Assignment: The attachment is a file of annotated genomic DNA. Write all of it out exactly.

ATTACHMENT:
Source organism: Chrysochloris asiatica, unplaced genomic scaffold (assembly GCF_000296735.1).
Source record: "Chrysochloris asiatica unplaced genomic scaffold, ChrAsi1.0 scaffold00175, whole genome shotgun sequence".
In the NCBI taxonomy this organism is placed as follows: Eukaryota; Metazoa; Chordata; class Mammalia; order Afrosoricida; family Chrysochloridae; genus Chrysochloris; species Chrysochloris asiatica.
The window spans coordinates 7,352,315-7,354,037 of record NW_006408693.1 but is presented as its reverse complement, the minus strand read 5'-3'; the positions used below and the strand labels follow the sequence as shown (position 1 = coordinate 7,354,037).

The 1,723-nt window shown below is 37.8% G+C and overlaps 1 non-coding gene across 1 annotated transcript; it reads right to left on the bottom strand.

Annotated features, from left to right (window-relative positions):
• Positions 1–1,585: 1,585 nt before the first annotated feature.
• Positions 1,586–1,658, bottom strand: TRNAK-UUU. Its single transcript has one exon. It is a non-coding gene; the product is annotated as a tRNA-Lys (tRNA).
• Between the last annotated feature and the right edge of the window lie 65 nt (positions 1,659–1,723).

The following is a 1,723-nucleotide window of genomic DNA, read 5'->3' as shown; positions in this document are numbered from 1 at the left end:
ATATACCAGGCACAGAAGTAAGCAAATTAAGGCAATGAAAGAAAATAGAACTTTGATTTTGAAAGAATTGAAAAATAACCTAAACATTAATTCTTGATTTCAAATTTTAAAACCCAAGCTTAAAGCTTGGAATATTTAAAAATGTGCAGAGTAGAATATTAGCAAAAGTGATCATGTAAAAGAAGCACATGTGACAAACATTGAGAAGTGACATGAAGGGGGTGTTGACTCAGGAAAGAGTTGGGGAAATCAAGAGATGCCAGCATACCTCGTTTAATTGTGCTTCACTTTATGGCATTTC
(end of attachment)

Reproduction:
Source organism: Chrysochloris asiatica, unplaced genomic scaffold (assembly GCF_000296735.1).
Source record: "Chrysochloris asiatica unplaced genomic scaffold, ChrAsi1.0 scaffold00175, whole genome shotgun sequence".
In the NCBI taxonomy this organism is placed as follows: Eukaryota; Metazoa; Chordata; class Mammalia; order Afrosoricida; family Chrysochloridae; genus Chrysochloris; species Chrysochloris asiatica.
The window spans coordinates 7,352,315-7,354,037 of record NW_006408693.1 but is presented as its reverse complement, the minus strand read 5'-3'; the positions used below and the strand labels follow the sequence as shown (position 1 = coordinate 7,354,037).

The 1,723-nt window shown below is 37.8% G+C and overlaps 1 non-coding gene across 1 annotated transcript; it reads right to left on the bottom strand.

Annotated features, from left to right (window-relative positions):
• Positions 1–1,585: 1,585 nt before the first annotated feature.
• Positions 1,586–1,658, bottom strand: TRNAK-UUU. Its single transcript has one exon. It is a non-coding gene; the product is annotated as a tRNA-Lys (tRNA).
• Between the last annotated feature and the right edge of the window lie 65 nt (positions 1,659–1,723).

The following is a 1,723-nucleotide window of genomic DNA, read 5'->3' as shown; positions in this document are numbered from 1 at the left end:
ATATACCAGGCACAGAAGTAAGCAAATTAAGGCAATGAAAGAAAATAGAACTTTGATTTTGAAAGAATTGAAAAATAACCTAAACATTAATTCTTGATTTCAAATTTTAAAACCCAAGCTTAAAGCTTGGAATATTTAAAAATGTGCAGAGTAGAATATTAGCAAAAGTGATCATGTAAAAGAAGCACATGTGACAAACATTGAGAAGTGACATGAAGGGGGTGTTGACTCAGGAAAGAGTTGGGGAAATCAAGAGATGCCAGCATACCTCGTTTAATTGTGCTTCACTTTATGGCATTTC